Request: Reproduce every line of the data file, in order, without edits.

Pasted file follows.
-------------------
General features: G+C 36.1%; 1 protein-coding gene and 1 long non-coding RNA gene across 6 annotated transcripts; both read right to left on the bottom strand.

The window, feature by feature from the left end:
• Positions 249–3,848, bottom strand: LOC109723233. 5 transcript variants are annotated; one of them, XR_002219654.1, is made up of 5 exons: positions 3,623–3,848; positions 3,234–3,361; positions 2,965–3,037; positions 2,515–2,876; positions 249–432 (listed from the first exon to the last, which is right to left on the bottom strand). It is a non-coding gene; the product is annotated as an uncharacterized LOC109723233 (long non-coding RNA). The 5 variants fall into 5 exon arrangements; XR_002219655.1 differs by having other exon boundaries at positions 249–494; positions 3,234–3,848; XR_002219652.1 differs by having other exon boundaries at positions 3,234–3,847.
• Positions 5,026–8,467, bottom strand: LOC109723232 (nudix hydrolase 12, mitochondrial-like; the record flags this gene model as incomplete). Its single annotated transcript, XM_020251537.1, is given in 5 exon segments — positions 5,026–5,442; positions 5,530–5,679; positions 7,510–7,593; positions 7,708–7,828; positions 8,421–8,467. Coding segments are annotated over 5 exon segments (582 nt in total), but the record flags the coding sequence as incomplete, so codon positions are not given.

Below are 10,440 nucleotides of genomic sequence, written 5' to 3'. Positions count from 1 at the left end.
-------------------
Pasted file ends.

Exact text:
General features: G+C 36.1%; 1 protein-coding gene and 1 long non-coding RNA gene across 6 annotated transcripts; both read right to left on the bottom strand.

The window, feature by feature from the left end:
• Positions 249–3,848, bottom strand: LOC109723233. 5 transcript variants are annotated; one of them, XR_002219654.1, is made up of 5 exons: positions 3,623–3,848; positions 3,234–3,361; positions 2,965–3,037; positions 2,515–2,876; positions 249–432 (listed from the first exon to the last, which is right to left on the bottom strand). It is a non-coding gene; the product is annotated as an uncharacterized LOC109723233 (long non-coding RNA). The 5 variants fall into 5 exon arrangements; XR_002219655.1 differs by having other exon boundaries at positions 249–494; positions 3,234–3,848; XR_002219652.1 differs by having other exon boundaries at positions 3,234–3,847.
• Positions 5,026–8,467, bottom strand: LOC109723232 (nudix hydrolase 12, mitochondrial-like; the record flags this gene model as incomplete). Its single annotated transcript, XM_020251537.1, is given in 5 exon segments — positions 5,026–5,442; positions 5,530–5,679; positions 7,510–7,593; positions 7,708–7,828; positions 8,421–8,467. Coding segments are annotated over 5 exon segments (582 nt in total), but the record flags the coding sequence as incomplete, so codon positions are not given.

Below are 10,440 nucleotides of genomic sequence, written 5' to 3'. Positions count from 1 at the left end.